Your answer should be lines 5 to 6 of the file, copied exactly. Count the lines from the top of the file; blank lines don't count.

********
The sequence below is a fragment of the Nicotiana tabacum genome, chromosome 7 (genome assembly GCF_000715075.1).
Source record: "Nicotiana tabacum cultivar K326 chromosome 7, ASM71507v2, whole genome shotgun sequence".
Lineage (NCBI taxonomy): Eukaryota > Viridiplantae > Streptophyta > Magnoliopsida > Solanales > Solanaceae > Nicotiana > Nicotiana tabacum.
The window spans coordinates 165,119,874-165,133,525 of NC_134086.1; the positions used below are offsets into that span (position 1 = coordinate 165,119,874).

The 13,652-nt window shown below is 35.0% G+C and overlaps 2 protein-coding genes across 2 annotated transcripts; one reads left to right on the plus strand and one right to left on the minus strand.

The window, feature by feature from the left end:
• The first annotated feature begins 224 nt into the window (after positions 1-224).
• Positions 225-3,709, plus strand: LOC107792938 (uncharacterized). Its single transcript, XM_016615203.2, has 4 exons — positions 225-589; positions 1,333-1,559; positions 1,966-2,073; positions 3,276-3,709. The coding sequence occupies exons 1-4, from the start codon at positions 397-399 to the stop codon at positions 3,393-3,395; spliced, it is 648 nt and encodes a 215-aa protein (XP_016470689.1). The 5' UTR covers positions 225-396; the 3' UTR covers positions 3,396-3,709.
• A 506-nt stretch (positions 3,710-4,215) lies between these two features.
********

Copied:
The 13,652-nt window shown below is 35.0% G+C and overlaps 2 protein-coding genes across 2 annotated transcripts; one reads left to right on the plus strand and one right to left on the minus strand.

The window, feature by feature from the left end: